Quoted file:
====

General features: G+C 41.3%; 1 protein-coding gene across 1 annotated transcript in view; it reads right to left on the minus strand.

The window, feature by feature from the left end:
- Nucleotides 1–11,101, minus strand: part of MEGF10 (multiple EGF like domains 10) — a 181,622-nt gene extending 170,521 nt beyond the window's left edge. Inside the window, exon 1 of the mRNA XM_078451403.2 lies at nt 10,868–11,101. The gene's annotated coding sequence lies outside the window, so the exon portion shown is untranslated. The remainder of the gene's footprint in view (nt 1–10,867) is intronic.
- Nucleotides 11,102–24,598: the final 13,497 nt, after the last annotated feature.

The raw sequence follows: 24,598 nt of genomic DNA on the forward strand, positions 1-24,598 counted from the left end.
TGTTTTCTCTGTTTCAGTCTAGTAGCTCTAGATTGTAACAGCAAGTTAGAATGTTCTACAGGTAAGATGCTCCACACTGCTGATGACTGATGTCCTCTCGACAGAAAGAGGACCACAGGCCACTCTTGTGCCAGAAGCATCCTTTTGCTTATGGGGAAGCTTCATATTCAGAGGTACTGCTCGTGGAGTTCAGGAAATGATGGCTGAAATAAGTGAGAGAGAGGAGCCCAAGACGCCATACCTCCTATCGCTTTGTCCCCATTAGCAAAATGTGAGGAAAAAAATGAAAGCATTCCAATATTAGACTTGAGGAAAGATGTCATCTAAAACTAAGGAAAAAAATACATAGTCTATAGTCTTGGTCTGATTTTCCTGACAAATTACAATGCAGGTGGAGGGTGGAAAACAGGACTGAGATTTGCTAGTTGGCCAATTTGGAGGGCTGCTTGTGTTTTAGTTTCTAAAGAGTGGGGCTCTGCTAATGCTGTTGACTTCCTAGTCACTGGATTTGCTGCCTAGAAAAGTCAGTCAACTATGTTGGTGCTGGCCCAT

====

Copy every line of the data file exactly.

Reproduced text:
General features: G+C 41.3%; 1 protein-coding gene across 1 annotated transcript in view; it reads right to left on the minus strand.

The window, feature by feature from the left end:
- Nucleotides 1–11,101, minus strand: part of MEGF10 (multiple EGF like domains 10) — a 181,622-nt gene extending 170,521 nt beyond the window's left edge. Inside the window, exon 1 of the mRNA XM_078451403.2 lies at nt 10,868–11,101. The gene's annotated coding sequence lies outside the window, so the exon portion shown is untranslated. The remainder of the gene's footprint in view (nt 1–10,867) is intronic.
- Nucleotides 11,102–24,598: the final 13,497 nt, after the last annotated feature.

The raw sequence follows: 24,598 nt of genomic DNA on the forward strand, positions 1-24,598 counted from the left end.
TGTTTTCTCTGTTTCAGTCTAGTAGCTCTAGATTGTAACAGCAAGTTAGAATGTTCTACAGGTAAGATGCTCCACACTGCTGATGACTGATGTCCTCTCGACAGAAAGAGGACCACAGGCCACTCTTGTGCCAGAAGCATCCTTTTGCTTATGGGGAAGCTTCATATTCAGAGGTACTGCTCGTGGAGTTCAGGAAATGATGGCTGAAATAAGTGAGAGAGAGGAGCCCAAGACGCCATACCTCCTATCGCTTTGTCCCCATTAGCAAAATGTGAGGAAAAAAATGAAAGCATTCCAATATTAGACTTGAGGAAAGATGTCATCTAAAACTAAGGAAAAAAATACATAGTCTATAGTCTTGGTCTGATTTTCCTGACAAATTACAATGCAGGTGGAGGGTGGAAAACAGGACTGAGATTTGCTAGTTGGCCAATTTGGAGGGCTGCTTGTGTTTTAGTTTCTAAAGAGTGGGGCTCTGCTAATGCTGTTGACTTCCTAGTCACTGGATTTGCTGCCTAGAAAAGTCAGTCAACTATGTTGGTGCTGGCCCAT